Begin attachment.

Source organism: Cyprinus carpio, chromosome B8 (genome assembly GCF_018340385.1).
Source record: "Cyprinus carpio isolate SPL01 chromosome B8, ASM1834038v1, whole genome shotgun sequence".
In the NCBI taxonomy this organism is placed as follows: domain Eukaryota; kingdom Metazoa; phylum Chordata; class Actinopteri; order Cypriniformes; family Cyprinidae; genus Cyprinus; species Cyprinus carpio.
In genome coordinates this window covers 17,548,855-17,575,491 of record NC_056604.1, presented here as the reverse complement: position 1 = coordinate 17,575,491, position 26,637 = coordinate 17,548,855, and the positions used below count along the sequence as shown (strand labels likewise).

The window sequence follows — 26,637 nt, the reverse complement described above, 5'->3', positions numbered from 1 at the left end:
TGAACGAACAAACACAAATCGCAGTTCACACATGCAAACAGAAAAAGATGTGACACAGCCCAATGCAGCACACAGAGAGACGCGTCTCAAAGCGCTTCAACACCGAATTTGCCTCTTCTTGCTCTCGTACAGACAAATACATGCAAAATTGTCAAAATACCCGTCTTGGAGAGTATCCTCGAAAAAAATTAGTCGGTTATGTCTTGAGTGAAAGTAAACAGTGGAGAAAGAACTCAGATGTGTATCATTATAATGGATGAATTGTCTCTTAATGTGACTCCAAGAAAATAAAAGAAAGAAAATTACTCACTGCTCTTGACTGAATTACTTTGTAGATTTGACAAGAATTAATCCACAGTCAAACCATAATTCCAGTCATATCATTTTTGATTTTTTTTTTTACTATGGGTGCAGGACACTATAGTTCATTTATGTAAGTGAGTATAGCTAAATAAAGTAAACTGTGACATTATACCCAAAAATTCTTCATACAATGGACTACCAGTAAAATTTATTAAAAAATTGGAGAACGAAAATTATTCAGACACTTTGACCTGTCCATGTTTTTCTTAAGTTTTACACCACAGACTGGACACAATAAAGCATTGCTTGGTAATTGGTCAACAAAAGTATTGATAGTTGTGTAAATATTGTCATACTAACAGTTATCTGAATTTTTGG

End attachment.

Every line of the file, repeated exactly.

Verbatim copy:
Source organism: Cyprinus carpio, chromosome B8 (genome assembly GCF_018340385.1).
Source record: "Cyprinus carpio isolate SPL01 chromosome B8, ASM1834038v1, whole genome shotgun sequence".
In the NCBI taxonomy this organism is placed as follows: domain Eukaryota; kingdom Metazoa; phylum Chordata; class Actinopteri; order Cypriniformes; family Cyprinidae; genus Cyprinus; species Cyprinus carpio.
In genome coordinates this window covers 17,548,855-17,575,491 of record NC_056604.1, presented here as the reverse complement: position 1 = coordinate 17,575,491, position 26,637 = coordinate 17,548,855, and the positions used below count along the sequence as shown (strand labels likewise).

The window sequence follows — 26,637 nt, the reverse complement described above, 5'->3', positions numbered from 1 at the left end:
TGAACGAACAAACACAAATCGCAGTTCACACATGCAAACAGAAAAAGATGTGACACAGCCCAATGCAGCACACAGAGAGACGCGTCTCAAAGCGCTTCAACACCGAATTTGCCTCTTCTTGCTCTCGTACAGACAAATACATGCAAAATTGTCAAAATACCCGTCTTGGAGAGTATCCTCGAAAAAAATTAGTCGGTTATGTCTTGAGTGAAAGTAAACAGTGGAGAAAGAACTCAGATGTGTATCATTATAATGGATGAATTGTCTCTTAATGTGACTCCAAGAAAATAAAAGAAAGAAAATTACTCACTGCTCTTGACTGAATTACTTTGTAGATTTGACAAGAATTAATCCACAGTCAAACCATAATTCCAGTCATATCATTTTTGATTTTTTTTTTTACTATGGGTGCAGGACACTATAGTTCATTTATGTAAGTGAGTATAGCTAAATAAAGTAAACTGTGACATTATACCCAAAAATTCTTCATACAATGGACTACCAGTAAAATTTATTAAAAAATTGGAGAACGAAAATTATTCAGACACTTTGACCTGTCCATGTTTTTCTTAAGTTTTACACCACAGACTGGACACAATAAAGCATTGCTTGGTAATTGGTCAACAAAAGTATTGATAGTTGTGTAAATATTGTCATACTAACAGTTATCTGAATTTTTGG